The Slovak Ministry of Economy submits draft Bill on FDI screening

Slovakia

The Ministry of Economy (the “Ministry”) has submitted a draft Bill on the Act on Screening of Foreign Investment (the “Bill”).

The Bill creates a framework for the:

  • mandatory and voluntary screening of direct and indirect investment to the Slovak Republic regardless of its form (share, asset or business deal, merger, joint venture, incorporation of Slovak seated vehicle, providing financing) and governing law;
  • screening of foreign investment, cooperation between Slovak authorities and EU member states in the process of foreign investment screening;
  • decision making on the screened foreign investment;
  • revision of a conditioned approval;
  • judicial review of certain delivered decisions; and
  • inspection, administrative offences, fines and penalties.

The Bill would cover foreign investment form third (non-EU) countries, and EU-seated vehicles operating under foreign control or with foreign funds. Foreign investments to non-profit organizations, foundations, universities, or sports clubs are not out of scope and can also be subject to screening.

The objective of screening is to assess whether a foreign investment has material adverse effect on the security or public order of the Slovak Republic or the European Union. In case that material adverse effect is established the Ministry can prohibit or conditionally approve the investment.

Any foreign investment to critical infrastructure will be subject to screening, including:

  • energy, security and critical infrastructure;
  • military equipment manufacturers;
  • undertakings operating in the biotechnology sector;
  • telecommunication operators and media; and
  • other undertakings listed in the Decree of the Slovak Government.

The Bill prohibits commencement of foreign investment into critical infrastructure prior to the screening and its approval. Violation of such prohibition could lead to a fine from the Ministry of Economy of up to the value of the entire investment.

The fines imposed by the Ministry go towards the State budget, however, the Bill does not address what happens to the consideration paid for a target to the seller (in case this had already been settled). Failure to get approval would not automatically mean that the investment would be cancelled. In some situations only a fine would be imposed.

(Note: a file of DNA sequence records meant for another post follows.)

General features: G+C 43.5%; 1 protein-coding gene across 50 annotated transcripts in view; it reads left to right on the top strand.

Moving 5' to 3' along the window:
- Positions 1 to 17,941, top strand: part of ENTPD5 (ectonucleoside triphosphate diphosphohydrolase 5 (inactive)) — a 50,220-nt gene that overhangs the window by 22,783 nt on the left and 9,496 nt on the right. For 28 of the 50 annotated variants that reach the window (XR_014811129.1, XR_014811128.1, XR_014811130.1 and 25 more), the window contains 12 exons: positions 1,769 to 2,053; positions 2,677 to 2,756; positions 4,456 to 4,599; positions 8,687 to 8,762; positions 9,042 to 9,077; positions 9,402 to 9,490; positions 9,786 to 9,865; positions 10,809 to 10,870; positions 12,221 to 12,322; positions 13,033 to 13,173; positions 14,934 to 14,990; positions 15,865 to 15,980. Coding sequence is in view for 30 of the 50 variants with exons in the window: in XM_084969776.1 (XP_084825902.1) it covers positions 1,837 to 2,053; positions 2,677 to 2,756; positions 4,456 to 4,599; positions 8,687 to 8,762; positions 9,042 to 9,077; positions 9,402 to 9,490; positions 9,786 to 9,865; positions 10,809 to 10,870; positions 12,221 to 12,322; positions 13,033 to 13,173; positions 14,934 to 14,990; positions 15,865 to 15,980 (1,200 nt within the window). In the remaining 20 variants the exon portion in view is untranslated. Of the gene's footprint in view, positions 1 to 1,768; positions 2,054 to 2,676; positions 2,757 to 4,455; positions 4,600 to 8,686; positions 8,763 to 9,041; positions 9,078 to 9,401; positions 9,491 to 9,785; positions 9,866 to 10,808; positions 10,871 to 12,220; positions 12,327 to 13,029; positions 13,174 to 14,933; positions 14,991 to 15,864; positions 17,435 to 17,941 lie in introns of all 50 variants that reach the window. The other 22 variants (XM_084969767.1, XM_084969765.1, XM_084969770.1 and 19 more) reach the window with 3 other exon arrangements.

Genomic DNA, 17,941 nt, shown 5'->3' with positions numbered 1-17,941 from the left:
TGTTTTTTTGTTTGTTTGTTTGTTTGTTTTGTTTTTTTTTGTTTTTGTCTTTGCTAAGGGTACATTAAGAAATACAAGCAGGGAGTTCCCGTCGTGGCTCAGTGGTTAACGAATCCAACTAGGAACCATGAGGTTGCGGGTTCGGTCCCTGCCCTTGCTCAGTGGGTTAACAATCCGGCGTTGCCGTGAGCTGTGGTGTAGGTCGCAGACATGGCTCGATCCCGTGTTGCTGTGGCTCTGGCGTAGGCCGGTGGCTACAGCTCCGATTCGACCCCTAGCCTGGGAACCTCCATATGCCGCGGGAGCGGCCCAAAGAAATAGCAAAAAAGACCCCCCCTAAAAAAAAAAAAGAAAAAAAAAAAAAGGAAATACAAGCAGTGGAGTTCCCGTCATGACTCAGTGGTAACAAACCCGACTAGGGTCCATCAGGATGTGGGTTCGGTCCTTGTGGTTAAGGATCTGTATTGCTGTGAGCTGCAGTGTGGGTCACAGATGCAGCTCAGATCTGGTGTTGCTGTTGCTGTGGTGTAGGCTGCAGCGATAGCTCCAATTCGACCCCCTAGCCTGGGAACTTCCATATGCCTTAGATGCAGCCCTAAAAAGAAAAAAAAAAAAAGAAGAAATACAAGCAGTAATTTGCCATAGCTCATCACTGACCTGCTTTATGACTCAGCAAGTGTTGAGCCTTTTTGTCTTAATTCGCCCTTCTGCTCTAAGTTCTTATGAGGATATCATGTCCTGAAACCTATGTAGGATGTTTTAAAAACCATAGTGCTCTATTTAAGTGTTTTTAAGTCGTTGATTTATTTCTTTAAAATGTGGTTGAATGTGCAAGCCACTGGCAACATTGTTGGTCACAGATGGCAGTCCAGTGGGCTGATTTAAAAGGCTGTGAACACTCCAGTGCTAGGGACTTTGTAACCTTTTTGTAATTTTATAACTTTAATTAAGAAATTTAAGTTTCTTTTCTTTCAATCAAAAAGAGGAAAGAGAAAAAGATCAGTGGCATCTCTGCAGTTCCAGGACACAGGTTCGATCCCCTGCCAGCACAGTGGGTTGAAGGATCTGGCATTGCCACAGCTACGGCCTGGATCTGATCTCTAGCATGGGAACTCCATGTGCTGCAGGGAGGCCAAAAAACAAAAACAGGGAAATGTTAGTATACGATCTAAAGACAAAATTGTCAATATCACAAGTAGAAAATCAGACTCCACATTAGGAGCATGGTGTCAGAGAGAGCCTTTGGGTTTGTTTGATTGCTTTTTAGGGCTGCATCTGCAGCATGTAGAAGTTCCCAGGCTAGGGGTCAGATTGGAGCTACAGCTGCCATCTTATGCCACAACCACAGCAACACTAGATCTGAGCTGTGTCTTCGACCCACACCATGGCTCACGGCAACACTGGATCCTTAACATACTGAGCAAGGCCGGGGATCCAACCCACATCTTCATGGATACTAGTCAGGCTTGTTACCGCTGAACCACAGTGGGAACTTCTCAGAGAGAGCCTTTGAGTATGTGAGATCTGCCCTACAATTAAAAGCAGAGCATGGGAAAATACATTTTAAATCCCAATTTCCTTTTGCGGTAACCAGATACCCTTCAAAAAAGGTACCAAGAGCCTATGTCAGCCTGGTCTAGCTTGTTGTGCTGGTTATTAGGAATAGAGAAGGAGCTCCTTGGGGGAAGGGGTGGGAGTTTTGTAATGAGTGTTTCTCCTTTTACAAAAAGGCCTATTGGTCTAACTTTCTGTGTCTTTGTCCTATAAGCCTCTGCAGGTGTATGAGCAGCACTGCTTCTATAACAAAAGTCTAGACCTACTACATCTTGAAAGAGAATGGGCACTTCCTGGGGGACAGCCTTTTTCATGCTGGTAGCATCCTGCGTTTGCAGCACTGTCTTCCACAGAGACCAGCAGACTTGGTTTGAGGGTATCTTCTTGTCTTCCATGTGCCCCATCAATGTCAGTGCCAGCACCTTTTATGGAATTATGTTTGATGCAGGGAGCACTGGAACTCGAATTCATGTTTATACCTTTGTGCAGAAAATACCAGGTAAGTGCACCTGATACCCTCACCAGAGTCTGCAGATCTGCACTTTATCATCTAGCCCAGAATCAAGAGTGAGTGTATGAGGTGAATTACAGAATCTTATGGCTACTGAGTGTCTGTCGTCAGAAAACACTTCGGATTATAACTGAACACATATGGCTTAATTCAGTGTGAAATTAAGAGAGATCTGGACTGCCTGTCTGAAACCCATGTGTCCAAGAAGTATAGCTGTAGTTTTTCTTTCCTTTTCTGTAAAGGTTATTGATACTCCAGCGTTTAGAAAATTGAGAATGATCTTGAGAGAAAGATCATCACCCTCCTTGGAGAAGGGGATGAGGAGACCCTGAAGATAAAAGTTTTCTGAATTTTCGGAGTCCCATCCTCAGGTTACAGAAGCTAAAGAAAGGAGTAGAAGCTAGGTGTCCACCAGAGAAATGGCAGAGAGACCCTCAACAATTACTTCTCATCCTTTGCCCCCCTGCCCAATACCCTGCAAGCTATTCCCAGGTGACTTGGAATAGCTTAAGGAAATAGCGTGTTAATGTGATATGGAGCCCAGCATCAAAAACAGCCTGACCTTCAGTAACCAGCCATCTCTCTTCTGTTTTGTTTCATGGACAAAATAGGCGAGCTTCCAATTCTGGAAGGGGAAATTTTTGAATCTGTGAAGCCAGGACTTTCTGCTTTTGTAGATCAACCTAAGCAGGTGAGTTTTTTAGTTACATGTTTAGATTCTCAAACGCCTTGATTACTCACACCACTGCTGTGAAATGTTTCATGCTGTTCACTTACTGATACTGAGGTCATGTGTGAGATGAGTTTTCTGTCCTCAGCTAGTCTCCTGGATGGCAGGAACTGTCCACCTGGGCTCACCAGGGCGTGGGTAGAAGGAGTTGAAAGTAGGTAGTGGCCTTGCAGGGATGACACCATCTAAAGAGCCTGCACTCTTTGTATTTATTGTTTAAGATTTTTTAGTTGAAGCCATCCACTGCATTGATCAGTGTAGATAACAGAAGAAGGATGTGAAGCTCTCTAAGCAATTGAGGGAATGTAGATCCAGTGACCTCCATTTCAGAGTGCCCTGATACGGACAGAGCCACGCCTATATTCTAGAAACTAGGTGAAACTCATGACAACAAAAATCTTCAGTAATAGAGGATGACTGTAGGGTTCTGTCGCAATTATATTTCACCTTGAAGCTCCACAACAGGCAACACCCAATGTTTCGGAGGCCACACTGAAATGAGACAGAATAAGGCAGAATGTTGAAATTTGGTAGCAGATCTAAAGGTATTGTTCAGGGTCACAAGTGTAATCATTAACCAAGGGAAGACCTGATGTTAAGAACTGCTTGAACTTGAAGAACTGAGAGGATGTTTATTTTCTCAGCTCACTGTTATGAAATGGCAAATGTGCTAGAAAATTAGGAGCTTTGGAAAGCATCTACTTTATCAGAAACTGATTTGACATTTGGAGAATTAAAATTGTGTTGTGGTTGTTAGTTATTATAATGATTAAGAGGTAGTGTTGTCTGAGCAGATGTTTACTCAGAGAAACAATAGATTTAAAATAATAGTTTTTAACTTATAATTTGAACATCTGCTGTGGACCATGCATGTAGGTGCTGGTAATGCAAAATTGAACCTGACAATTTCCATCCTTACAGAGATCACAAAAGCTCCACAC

The Ministry can also stop the proceeding of the foreign investment and order the investor to adopt certain measures regarding the investment, including aspects of the investment commenced prior to receiving approval, such as a forced sale of shares or assets if they were acquired before getting approval.

The Ministry has to deliver a decision on any investment within 130 days after starting the screening procedure. If no decision is delivered within this period, it will be presumed that the investment does not have a material adverse effect on the security or public order of the Slovak Republic or the European Union and it can go ahead.

The Bill provides third parties, non-related to a foreign investor or target entity or to state authorities, the opportunity to file a qualified complaint describing the material adverse effect of the foreign investment or point to specific information related to foreign investment or target company. On the basis of a qualified complaint, the Ministry can commence a screening, inspection or revision of conditioned approval of the foreign investment.

Particularly, the possibility of filing qualified complaints can potentially cause hurdles in the process of making a foreign investment and can be (mis)used by competitors. The Bill does not provide a possibility to claim any cost incurred due to the initiation of a screening from either the Ministry or the complainant. 

The Bill on the Act on Screening of Foreign Investment is now in a process of informal interdepartmental comments enabling the general public and authorities to provide comments on the Bill before it will be discussed in parliament.

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